by cheri block
I have been thinking about this topic for a while, but an article in the Wall Street Journal motivated me to write. The WSJ article says in summary: we are praising our employees, our students, and our children too much. The result?
If we (the employee, the student, the child) do not receive praise and kudos often, then our “self-esteem” goes down, our productivity goes down, our will to perform goes down.
Although fodder for the psychologists, the notion of “self esteem” seems to be one hatched in the 60’s, fertilized in the 70’s, developed in the 80’s, and mandated in the 90’s.
Certainly, those Americans who lived through World Wars I and II and the Great Depression weren’t pondering their places in the universe (or if they got a trophy for Most Inspirational), but rather where their next meal would come from.
So, what about praise in the educational arena? My father, Dr. Block had views on this topic. He was a vital and driving force in my development, namely because he was a funny but critical father. Those terms “funny” and “critical” aren’t your usual wine pairings, but in my world, they went together like peanut butter and jelly.
My dad did not praise his four kids very much. We knew he loved us because he spent so much time with us. He was a big kid himself and regularly played basketball in our driveway with the entire neighborhood, all while juggling the demands of his dental practice and his Mayor of Fremont responsibilities. We designed homemade kites, learned to snow ski, developed our trout fishing techniques, and listened to his endless lectures on morality, the birds and the bees, the wonders of nature, and on several family members who bugged him.
When one of us did something noteworthy, such as winning 3rd place in the local flower show (me–for my Calla Lily) or scoring a touchdown in Fremont Football (my brother Jim), Dad usually said, “Good job.” That was IT! No trophy to commemorate the occasion, no grandstanding to other parents, no calling all of his patients to discuss Cheri’s Calla Lily.
When I began my teaching career in 1972 at the age of 21, I naturally employed the same motivational techniques as Dad. And I found they worked!
- Students did appreciate the unvarnished truth about their writing abilities.
- Students did appreciate earning a B when they realized that their grades had been inflated in previous years.
- Students flocked to my room for after-school help on lousy papers.
When students asked for extra-credit, I asked them if they believed there would be extra-credit in the “real world.” What would that look like?
When students lost credit for being tardy to a class, they were never tardy again. At the first offense, they moaned, whined, and sometimes cried, “they didn’t realize they were tardy.” I harkened back to my old Mervyn’s job in 1966, sharing with them that if I punched in 15 minutes late, I didn’t get paid for my tardiness. Many of these students had never had a job before, so their faces just stared back at me, like those pasty white mannequins in large department stores.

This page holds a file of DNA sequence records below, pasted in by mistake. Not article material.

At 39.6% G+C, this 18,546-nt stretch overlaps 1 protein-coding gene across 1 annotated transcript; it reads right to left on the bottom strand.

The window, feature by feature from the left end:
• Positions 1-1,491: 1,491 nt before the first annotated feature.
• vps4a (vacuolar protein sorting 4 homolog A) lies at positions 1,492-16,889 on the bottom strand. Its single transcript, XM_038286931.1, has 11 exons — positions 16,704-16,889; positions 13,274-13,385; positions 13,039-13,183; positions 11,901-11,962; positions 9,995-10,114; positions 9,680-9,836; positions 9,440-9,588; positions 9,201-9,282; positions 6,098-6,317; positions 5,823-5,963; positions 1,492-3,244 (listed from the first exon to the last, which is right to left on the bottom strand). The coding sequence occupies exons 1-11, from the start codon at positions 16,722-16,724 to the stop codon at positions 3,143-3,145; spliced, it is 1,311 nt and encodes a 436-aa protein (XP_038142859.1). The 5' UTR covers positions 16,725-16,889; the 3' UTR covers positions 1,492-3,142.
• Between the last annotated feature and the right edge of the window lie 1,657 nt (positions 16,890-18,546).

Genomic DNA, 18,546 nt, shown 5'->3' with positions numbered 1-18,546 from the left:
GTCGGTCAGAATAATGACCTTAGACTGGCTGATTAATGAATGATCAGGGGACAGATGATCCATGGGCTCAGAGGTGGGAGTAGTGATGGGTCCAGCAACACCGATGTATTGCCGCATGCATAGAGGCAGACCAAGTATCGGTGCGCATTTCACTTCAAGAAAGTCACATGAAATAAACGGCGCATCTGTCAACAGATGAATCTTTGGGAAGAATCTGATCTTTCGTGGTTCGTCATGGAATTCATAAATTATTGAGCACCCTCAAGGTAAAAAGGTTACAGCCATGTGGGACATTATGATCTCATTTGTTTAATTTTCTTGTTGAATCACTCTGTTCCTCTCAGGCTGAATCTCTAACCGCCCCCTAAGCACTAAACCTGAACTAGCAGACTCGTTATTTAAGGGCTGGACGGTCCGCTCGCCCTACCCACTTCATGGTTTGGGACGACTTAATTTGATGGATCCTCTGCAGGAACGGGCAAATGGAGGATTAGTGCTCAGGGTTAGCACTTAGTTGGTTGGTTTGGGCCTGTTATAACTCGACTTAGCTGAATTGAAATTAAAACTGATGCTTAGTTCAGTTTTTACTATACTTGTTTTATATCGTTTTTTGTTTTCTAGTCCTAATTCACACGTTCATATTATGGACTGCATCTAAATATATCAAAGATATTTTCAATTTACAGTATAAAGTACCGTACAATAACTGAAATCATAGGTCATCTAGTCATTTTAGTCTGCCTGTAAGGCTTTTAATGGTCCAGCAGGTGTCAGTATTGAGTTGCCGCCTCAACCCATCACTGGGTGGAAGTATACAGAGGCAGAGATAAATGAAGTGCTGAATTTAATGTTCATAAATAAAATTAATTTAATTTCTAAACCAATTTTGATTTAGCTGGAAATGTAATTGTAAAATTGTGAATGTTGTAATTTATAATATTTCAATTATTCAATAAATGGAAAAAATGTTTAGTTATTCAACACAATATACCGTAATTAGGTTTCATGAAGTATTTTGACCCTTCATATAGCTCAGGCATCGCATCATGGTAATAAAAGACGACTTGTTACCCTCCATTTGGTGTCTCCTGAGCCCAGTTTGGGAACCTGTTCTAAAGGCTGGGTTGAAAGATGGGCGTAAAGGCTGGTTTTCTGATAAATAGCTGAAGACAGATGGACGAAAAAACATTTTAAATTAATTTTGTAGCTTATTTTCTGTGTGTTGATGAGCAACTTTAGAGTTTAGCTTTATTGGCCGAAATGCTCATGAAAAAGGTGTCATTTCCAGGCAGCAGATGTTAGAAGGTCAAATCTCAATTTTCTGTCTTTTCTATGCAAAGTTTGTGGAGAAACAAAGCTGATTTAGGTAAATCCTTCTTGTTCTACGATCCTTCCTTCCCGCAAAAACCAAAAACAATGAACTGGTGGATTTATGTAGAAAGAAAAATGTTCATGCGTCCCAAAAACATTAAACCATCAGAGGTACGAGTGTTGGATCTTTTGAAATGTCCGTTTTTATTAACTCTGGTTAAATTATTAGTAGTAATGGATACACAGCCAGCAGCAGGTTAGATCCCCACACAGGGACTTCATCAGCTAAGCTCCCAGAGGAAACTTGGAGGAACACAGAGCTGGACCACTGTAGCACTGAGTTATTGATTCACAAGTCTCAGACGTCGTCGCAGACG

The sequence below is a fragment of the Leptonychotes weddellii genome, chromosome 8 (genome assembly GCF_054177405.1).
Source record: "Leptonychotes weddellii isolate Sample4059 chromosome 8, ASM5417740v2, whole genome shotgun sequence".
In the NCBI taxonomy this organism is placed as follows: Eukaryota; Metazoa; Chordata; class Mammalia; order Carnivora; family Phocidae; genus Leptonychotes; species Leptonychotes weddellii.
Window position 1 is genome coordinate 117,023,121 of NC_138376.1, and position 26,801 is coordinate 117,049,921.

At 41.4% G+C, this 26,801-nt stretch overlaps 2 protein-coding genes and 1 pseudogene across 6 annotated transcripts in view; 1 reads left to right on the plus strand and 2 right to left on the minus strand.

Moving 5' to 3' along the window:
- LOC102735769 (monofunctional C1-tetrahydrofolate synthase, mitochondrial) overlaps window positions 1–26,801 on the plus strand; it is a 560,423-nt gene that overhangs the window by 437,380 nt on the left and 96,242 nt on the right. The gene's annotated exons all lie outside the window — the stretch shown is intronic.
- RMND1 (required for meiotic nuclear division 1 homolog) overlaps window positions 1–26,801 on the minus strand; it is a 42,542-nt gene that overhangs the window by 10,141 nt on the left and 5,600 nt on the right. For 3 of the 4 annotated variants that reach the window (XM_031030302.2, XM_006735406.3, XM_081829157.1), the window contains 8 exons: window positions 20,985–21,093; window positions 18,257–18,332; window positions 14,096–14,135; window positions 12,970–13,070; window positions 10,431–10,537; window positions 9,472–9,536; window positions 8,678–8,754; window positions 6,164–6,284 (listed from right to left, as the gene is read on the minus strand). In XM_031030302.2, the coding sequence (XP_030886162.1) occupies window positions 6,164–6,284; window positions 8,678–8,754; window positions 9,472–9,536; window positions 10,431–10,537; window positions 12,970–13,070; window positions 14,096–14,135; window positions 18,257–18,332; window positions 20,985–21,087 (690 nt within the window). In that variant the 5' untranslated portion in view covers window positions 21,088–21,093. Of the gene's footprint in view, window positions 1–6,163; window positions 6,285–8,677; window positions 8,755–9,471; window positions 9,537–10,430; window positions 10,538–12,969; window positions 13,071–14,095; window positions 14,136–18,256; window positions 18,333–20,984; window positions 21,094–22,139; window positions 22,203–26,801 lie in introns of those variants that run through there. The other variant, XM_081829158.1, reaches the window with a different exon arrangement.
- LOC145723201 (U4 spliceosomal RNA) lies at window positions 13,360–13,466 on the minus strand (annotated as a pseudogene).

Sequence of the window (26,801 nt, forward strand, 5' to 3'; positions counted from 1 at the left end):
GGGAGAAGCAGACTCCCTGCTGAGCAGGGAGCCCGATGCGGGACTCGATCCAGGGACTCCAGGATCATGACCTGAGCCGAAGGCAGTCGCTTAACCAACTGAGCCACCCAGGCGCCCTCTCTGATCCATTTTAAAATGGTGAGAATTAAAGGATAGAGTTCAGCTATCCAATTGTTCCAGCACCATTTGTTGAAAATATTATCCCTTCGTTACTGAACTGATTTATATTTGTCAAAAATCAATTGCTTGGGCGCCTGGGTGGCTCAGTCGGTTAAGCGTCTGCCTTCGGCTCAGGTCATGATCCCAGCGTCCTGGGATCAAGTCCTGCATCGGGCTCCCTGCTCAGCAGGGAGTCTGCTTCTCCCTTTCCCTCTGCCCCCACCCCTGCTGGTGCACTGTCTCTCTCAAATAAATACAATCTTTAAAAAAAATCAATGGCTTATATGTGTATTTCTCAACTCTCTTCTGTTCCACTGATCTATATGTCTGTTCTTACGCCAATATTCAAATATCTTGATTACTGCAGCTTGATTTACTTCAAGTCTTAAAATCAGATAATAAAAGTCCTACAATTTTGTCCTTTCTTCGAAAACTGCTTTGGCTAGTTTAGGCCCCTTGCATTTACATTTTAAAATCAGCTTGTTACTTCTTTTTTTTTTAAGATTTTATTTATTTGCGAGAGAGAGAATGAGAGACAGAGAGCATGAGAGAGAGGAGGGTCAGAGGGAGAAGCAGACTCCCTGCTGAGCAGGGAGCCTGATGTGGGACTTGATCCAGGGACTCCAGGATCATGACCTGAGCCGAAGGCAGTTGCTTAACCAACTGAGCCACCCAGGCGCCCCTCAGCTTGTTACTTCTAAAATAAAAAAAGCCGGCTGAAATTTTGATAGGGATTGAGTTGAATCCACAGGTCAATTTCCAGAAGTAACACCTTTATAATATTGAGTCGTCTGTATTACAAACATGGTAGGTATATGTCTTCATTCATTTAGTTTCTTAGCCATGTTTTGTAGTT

When students were caught cheating, and I had to meet with both student and parent, I often felt that I was having a religious experience. The scenario went like this: I disclose the method of cheating, student confesses, parent makes excuses, they both ask for forgiveness, and then ask me to discount the cheating and make everything OK. Of course, I am a “real world” thinker. The student flunked the assignment, paid penance by staying after school, and spent at least a month trying to earn my trust back.
So, where do these examples leave us, as parents and educators?
We are obligated not to create false beliefs in our students and children. However, we are also graced with the opportunity to encourage our students and children to do their best. As Roy Davis, one of my husband’s coaches, said in 1968, “Make your best be good enough.”
Kindness and humor, joined with the truth, can produce people who understand the following: that life in this world can be tough, and one must work diligently and ethically to succeed in it.
This belief has been the intrinsic motivator for many successful people, most who had a parent, grandparent, teacher, and coach who told the truth.
I remember when my son Ben tried out for the Hopkins Junior High School basketball team in 1988. Ben was fast but short. Coach Aldo Anderson, our personal friend, cut Ben from the team. He told Ben that he (Ben) was a real hustler but didn’t have the skills needed to make the team. Ouch!!
As adults, we all have stories such as that one. The point here is to ask the questions:
- Are we over praising today’s youth (and that goes into their 20’s)?
- Are we giving too many trophies for everything?
- Are teachers writing “good job” on every paper?
- Are employers pumping up employees unrealistically?
- Are parents making everything their kids do OK?
And what long-range effect will this have on our kids, students, and employees?
My answer: They are all in for a rough road ahead.